Sunday, November 15, 2015

No being ends in nothing

 After a long week, juggling French class and upcoming programs in Bangladesh and El Salvador that had me working across 4 continents, the weekend finally arrived. I had considered going to Orleans to see Joan of Arc's old stomping grounds, but decided to hang closer to home for what amounts to my last weekend in Tours.

Friday evening was quiet, and I hung out at a local pub called Mr. Cool's, where I played darts and pinball with my friend Francesco. As I was about to leave the bar, news of the attacks in Paris were starting to filter in. I returned to find a lot of messages on Facebook and email, asking me to check in and indicate I was safe. I did so, and went to bed around midnight.

Saturday morning, I headed over to rent a bicycle for the weekend. As is the case in Tours at the bike rental place, I can rent a bike for 2 days, but the store is closed on Sunday and Monday so I get to return it on Tuesday morning, so I actually get it for 3.5 days. A good deal, me thinks.

I got the bike, and headed out on the Loireen Velo trail that crosses the the Loire valley and river until the trail reaches the Atlantic and Mediterranean. I had been planning on going to Amboise—about 27 km away from Tours. I had considered taking a bus or train there and biking back, or biking there, and taking a bus/train back, but I got a wild hair and just decided to do the whole route, a lil more than 50 km. I realized that while 50 km sounds like a lot, it was really just 30 miles, which is only a little more than I had been doing in Boulder.

I headed out on the quiet trail, burning my way to Mountlouis where I had visited last time. Since I knew the terrain and knew where I was going, it did not take me long to get to Mountlouis, some 15 km (10 miles) away. I crossed Mountlouis, and passed on through vineyard fields dormant for the winter. The open countryside under the wide blue skies were beautiful. I had the fields to myself, save for some grazing horses. I admired the rich Loire terrain as I passed through, and tried to imagine it in spring bloom.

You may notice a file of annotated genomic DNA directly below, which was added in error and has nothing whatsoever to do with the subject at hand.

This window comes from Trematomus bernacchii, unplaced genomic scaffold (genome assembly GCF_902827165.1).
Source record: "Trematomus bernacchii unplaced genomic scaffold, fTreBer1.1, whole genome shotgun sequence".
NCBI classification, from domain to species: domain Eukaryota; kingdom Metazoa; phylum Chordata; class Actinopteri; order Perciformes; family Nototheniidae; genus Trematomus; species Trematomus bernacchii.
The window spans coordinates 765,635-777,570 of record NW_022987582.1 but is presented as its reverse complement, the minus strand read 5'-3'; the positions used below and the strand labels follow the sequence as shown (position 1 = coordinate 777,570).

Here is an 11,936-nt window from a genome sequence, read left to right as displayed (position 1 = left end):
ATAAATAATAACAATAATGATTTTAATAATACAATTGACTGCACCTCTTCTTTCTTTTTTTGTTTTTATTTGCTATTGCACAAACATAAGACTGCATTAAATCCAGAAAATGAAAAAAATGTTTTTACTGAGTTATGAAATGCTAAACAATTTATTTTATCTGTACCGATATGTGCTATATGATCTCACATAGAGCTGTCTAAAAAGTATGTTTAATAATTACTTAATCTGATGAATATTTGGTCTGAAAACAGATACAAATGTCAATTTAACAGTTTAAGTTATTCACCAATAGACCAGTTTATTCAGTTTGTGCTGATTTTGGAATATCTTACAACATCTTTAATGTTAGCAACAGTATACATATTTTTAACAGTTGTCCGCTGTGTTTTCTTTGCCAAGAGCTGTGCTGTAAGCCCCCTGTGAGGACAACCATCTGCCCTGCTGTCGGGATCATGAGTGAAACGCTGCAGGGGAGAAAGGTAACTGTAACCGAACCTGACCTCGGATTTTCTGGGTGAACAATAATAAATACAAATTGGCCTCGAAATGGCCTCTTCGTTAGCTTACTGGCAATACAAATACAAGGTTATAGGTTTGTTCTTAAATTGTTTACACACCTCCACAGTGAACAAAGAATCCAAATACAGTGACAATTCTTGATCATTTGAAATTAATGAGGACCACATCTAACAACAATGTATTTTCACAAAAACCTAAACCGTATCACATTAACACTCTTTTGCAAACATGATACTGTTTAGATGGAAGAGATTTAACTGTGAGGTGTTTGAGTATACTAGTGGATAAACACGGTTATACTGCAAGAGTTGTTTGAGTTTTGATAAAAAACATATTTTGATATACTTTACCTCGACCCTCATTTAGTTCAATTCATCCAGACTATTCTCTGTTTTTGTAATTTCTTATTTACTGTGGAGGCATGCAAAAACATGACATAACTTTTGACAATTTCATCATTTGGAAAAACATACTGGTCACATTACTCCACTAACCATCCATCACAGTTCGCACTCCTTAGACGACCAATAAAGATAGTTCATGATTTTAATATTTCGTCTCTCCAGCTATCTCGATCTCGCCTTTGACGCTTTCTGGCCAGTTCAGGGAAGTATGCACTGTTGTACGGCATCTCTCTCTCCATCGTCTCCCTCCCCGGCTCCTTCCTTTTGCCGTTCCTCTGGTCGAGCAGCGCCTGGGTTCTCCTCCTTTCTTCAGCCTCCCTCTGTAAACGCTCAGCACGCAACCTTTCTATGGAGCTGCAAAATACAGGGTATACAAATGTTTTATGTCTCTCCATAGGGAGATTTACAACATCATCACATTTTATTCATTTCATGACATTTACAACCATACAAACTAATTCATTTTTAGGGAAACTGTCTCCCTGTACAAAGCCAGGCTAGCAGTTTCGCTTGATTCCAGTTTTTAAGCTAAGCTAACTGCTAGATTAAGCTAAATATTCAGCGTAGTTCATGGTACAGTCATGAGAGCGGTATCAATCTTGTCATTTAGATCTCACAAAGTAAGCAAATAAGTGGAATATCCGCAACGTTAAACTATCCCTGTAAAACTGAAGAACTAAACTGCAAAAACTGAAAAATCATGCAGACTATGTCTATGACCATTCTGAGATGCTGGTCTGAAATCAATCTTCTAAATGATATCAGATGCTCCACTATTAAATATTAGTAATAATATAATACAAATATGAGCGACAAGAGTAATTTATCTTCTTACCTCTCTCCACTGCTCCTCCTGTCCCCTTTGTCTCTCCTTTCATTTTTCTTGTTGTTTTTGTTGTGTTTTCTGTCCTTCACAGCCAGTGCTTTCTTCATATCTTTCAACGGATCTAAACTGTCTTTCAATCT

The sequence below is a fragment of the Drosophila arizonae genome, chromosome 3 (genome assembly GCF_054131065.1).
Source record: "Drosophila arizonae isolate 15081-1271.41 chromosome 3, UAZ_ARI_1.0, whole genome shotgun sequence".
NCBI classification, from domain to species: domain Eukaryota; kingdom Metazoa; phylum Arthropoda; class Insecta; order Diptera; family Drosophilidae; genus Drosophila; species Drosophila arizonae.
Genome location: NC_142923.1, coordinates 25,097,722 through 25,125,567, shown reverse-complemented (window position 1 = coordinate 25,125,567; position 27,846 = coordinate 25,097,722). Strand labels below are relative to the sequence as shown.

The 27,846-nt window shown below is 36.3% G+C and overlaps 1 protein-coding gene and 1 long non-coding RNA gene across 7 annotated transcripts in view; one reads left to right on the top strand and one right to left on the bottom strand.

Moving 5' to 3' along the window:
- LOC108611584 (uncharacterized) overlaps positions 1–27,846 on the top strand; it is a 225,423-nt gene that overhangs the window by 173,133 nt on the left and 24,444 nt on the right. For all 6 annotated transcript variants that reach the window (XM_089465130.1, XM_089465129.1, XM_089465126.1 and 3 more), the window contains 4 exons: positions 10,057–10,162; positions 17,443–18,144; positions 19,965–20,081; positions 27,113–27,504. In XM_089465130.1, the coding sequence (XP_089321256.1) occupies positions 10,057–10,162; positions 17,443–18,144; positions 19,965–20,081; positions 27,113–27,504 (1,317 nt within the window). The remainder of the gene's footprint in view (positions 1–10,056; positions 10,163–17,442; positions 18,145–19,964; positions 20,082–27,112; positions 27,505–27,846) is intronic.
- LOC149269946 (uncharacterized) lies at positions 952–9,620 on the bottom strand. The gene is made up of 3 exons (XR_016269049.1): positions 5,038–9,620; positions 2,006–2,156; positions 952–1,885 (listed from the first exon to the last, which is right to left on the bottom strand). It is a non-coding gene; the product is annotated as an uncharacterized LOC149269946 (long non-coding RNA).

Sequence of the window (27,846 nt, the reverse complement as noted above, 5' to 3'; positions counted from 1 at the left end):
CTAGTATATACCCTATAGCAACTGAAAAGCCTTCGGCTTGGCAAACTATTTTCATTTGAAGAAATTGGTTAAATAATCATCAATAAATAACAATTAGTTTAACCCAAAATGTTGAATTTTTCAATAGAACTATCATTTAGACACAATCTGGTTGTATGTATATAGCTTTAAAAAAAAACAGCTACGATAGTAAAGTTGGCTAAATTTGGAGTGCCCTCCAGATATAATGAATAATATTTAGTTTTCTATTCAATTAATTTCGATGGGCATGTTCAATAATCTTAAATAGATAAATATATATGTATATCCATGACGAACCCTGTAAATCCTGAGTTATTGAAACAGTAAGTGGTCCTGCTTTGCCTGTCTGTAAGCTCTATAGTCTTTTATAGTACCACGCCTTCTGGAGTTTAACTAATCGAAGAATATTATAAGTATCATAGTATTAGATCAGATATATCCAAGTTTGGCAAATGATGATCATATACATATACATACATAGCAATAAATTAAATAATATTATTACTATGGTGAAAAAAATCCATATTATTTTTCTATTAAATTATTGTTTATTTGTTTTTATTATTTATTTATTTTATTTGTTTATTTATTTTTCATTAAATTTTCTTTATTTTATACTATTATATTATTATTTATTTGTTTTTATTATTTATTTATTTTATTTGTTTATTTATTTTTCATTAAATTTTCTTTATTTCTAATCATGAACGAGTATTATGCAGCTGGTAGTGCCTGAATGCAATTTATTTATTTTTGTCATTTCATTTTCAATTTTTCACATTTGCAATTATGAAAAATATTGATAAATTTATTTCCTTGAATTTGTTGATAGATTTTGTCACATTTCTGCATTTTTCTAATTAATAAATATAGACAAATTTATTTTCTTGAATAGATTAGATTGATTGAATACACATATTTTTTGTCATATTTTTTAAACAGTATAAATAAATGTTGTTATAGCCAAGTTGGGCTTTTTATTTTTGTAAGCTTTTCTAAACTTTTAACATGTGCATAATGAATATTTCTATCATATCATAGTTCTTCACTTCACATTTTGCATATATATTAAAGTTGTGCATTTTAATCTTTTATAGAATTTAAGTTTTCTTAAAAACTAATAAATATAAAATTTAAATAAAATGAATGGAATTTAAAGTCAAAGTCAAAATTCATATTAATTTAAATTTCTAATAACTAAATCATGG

I passed through small hamlets and along lakes and the turgid Rive Loire until I spied Amboise from afar with its gothic tiered royal chateau that once housed Charles VIII and Francis I. After biking for 27 km (~17 miles), I was famished. I parked my bike under the royal chateau and wandered under the old clock tower down medieval lanes.

I wandered back into the main square, and stopped for lunch at a recommended spot called Chez Bruno. I sat outside, under the limestone fortress and had an immaculate lunch. The formula midi was a salad nicoise and a steak au poivre et frittes for 13 euros—not bad at all. The place was known for its local wines, and I washed down the nicoise with a semi-sweet, semi-dry white aptly named memoire de Loire, and the steak with a nice glass of red. I had biked my way there, I figured I had earned an extra glass of wine.

After lunch, I headed over to Chateau du Clos Luce, the chateau where Leonardo daVinci spent his final years. That was when things got interesting.

Originally known as Chateau de Cloux, the manor was built in 1471 (on the foundations of a 12th century manor) by Estienne Le Loup, who was bailiff of King Louis XI. In 1490, it was bought by King Charles VIII, and served for centuries as a royal summer residence for the kings of France.

It was King Francis' sister Marguerite de Navarre who convinced the regent to extend an invitation to Leonardo. King Francis admired daVinci's genius, and sent him an invitation to take up residence at the royal chateau. DaVinci accepted the royal offer, and in the autumn 1516, he set out from Rome on the back of a mule across the Alps, along with his faithful disciple Melzi and devoted servant deVillanis. Leonardo brought a few other things with on his saddle bags on his mule venture across the Alps: the Mona Lisa, the Virgin and Child with St. Anne and the unfinished St. John the Baptist, which he would complete in Amboise.